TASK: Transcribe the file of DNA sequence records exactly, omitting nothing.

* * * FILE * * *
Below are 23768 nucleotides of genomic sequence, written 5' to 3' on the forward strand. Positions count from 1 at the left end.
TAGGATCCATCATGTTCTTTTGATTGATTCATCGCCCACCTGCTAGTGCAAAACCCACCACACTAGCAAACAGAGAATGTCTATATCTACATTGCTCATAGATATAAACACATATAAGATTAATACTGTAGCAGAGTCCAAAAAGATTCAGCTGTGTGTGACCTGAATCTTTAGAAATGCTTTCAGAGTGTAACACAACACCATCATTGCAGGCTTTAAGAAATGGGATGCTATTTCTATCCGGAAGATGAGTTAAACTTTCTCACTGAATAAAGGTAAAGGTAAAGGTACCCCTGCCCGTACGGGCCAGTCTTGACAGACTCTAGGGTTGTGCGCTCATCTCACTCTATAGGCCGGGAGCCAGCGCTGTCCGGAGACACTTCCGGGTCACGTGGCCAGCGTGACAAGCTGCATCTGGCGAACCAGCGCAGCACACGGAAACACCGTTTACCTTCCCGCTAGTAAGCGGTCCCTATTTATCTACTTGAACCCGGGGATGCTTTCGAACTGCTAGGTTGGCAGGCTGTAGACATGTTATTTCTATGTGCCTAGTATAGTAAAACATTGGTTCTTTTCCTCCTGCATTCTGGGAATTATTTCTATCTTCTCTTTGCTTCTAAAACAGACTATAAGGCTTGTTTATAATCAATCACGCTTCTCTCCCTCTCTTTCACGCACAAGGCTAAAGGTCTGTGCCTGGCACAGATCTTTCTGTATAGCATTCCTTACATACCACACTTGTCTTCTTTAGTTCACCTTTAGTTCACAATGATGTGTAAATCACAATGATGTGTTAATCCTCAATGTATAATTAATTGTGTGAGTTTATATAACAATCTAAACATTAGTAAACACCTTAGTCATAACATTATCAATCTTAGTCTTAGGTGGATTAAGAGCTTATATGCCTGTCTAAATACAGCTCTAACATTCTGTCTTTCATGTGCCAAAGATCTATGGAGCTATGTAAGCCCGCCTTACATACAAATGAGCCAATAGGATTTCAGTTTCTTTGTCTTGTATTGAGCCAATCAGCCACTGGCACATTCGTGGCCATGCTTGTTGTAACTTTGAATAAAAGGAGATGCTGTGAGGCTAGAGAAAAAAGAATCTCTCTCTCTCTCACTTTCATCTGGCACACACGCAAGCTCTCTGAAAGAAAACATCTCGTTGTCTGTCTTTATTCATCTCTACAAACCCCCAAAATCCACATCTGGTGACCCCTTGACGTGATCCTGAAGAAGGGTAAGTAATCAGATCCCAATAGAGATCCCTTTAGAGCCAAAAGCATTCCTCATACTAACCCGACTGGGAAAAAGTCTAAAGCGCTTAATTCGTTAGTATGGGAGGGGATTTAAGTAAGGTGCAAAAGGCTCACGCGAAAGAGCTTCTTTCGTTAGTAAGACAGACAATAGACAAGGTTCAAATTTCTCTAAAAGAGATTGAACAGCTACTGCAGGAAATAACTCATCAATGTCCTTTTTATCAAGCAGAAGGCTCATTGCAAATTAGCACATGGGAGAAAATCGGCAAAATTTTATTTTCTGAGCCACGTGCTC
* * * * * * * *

Below are 23768 nucleotides of genomic sequence, written 5' to 3' on the forward strand. Positions count from 1 at the left end.
TAGGATCCATCATGTTCTTTTGATTGATTCATCGCCCACCTGCTAGTGCAAAACCCACCACACTAGCAAACAGAGAATGTCTATATCTACATTGCTCATAGATATAAACACATATAAGATTAATACTGTAGCAGAGTCCAAAAAGATTCAGCTGTGTGTGACCTGAATCTTTAGAAATGCTTTCAGAGTGTAACACAACACCATCATTGCAGGCTTTAAGAAATGGGATGCTATTTCTATCCGGAAGATGAGTTAAACTTTCTCACTGAATAAAGGTAAAGGTAAAGGTACCCCTGCCCGTACGGGCCAGTCTTGACAGACTCTAGGGTTGTGCGCTCATCTCACTCTATAGGCCGGGAGCCAGCGCTGTCCGGAGACACTTCCGGGTCACGTGGCCAGCGTGACAAGCTGCATCTGGCGAACCAGCGCAGCACACGGAAACACCGTTTACCTTCCCGCTAGTAAGCGGTCCCTATTTATCTACTTGAACCCGGGGATGCTTTCGAACTGCTAGGTTGGCAGGCTGTAGACATGTTATTTCTATGTGCCTAGTATAGTAAAACATTGGTTCTTTTCCTCCTGCATTCTGGGAATTATTTCTATCTTCTCTTTGCTTCTAAAACAGACTATAAGGCTTGTTTATAATCAATCACGCTTCTCTCCCTCTCTTTCACGCACAAGGCTAAAGGTCTGTGCCTGGCACAGATCTTTCTGTATAGCATTCCTTACATACCACACTTGTCTTCTTTAGTTCACCTTTAGTTCACAATGATGTGTAAATCACAATGATGTGTTAATCCTCAATGTATAATTAATTGTGTGAGTTTATATAACAATCTAAACATTAGTAAACACCTTAGTCATAACATTATCAATCTTAGTCTTAGGTGGATTAAGAGCTTATATGCCTGTCTAAATACAGCTCTAACATTCTGTCTTTCATGTGCCAAAGATCTATGGAGCTATGTAAGCCCGCCTTACATACAAATGAGCCAATAGGATTTCAGTTTCTTTGTCTTGTATTGAGCCAATCAGCCACTGGCACATTCGTGGCCATGCTTGTTGTAACTTTGAATAAAAGGAGATGCTGTGAGGCTAGAGAAAAAAGAATCTCTCTCTCTCTCACTTTCATCTGGCACACACGCAAGCTCTCTGAAAGAAAACATCTCGTTGTCTGTCTTTATTCATCTCTACAAACCCCCAAAATCCACATCTGGTGACCCCTTGACGTGATCCTGAAGAAGGGTAAGTAATCAGATCCCAATAGAGATCCCTTTAGAGCCAAAAGCATTCCTCATACTAACCCGACTGGGAAAAAGTCTAAAGCGCTTAATTCGTTAGTATGGGAGGGGATTTAAGTAAGGTGCAAAAGGCTCACGCGAAAGAGCTTCTTTCGTTAGTAAGACAGACAATAGACAAGGTTCAAATTTCTCTAAAAGAGATTGAACAGCTACTGCAGGAAATAACTCATCAATGTCCTTTTTATCAAGCAGAAGGCTCATTGCAAATTAGCACATGGGAGAAAATCGGCAAAATTTTATTTTCTGAGCCACGTGCTC